S&P/TSX composite edges higher Monday with help from commodities stocks

Gains in the energy and mining sectors helped Canada’s main stock index edge slightly higher on Monday against the backdrop of rising prices for commodities like oil, natural gas and gold.

Gains in the energy and mining sectors helped Canada’s main stock index edge slightly higher on Monday against the backdrop of rising prices for commodities like oil, natural gas and gold.

During the first day of trading after the Easter long weekend, the S&P/TSX composite index closed up 22.71 points at 21,878.41 as investors turned to commodities in the face of Ukraine war fears and the ever-present threat posed by inflation. 

Energy stocks were the big winners, with the S&P/TSX Capped Energy Index up 6.88 points or 2.89 per cent, while the S&P/TSX Capped Materials Index was up 3.19 points or 0.77 per cent.

The S&P/TSX Health Care Index lost the most in the day’s trading, falling 2.03 points or 5.08 per cent as investors turned away from riskier bets such as cannabis stocks.

Mona Mahajan, senior Investment Strategist at Edward Jones, said the market continues to react to the Bank of Canada’s second interest rate increase of 2022 (a 50 basis-point hike announced last week) as well as expectations of forthcoming rate hikes by the U.S. Federal Reserve.

“In fact, if you see what the market odds are, they’re predicting a 50 basis point rate hike in May, June, and July for the Federal Reserve, and I think at least one more 50 basis point hike by the Bank of Canada as well,” Mahajan said. “Generally I’d say this market is bracing itself for an aggressive central bank move.”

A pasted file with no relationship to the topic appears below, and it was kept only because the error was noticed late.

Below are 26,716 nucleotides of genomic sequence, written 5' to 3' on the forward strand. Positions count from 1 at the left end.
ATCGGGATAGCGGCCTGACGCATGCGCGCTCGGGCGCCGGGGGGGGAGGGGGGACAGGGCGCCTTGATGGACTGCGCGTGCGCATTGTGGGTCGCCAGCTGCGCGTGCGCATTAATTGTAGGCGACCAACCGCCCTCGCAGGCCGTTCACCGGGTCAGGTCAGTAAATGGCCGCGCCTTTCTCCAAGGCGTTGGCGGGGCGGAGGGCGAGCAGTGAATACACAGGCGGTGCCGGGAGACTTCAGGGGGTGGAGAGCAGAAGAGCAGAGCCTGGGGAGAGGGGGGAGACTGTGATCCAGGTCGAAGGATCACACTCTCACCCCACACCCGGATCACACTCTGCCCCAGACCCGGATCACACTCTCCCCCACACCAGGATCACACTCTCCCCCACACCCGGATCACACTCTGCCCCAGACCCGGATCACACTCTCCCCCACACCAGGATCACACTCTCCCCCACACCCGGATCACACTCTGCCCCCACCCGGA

In New York, the Dow Jones industrial average was down 39.54 points at 34,411.69. The S&P 500 index was down 0.90 points at 4,391.69, while the Nasdaq composite was down 18.72 points at 13,332.36.

On a year-to-date basis, the TSX has outperformed U.S. markets, Mahajan said, largely because it is more heavily exposed to commodities stocks. On Monday, the June crude contract was up US$1.23 at US$107.61 per barrel and the May natural gas contract was up 52 cents US$7.82 per mmBTU.

The June gold contract was up US$11.50 at US$1,986.40 an ounce and the May copper contract was up eight cents at US$4.80 a pound.

“The TSX has been one of the few markets that is up year to date . . . I think the higher weighting in energy and materials has really helped that market,” Mahajan said. 

She added it’s interesting that concerns about rate hikes and their potential impact on the economy continue to weigh on markets, in spite of a wealth of other positive economic indicators recently. 

“Whether it’s unemployment or consumer confidence or even earnings, both the U.S. and in Canada have come out pretty much in line or even slightly ahead of expectations,” she said.

There will be plenty for Canadian investors to watch for in the week ahead, Mahajan added, with Statistics Canada expected to release the Consumer Price Index (CPI) figure for the month of March on Wednesday. CPI measures the change in the price of a fixed basket of consumer goods in Canada, and is considered a good measure of inflation. Some forecasts expect CPI in March to be up as much as 6.2 per cent year-over-year, Mahajan said.

This week, Statistics Canada is also expected to release its latest data on retail sales.

“That will be pretty telling in terms of what the health of the consumer is, which is of course pretty important for the health of the economy,” Mahajan said. “So I think those two in particular this week we’ll be keeping an eye out on.”

The Canadian dollar traded for 79.25 cents US compared with 79.36 cents US on Thursday.

This report by The Canadian Press was first published April 18, 2022.

Companies in this story: (TSX:GSPTSE, TSX:CADUSD=X)

Amanda Stephenson, The Canadian Press

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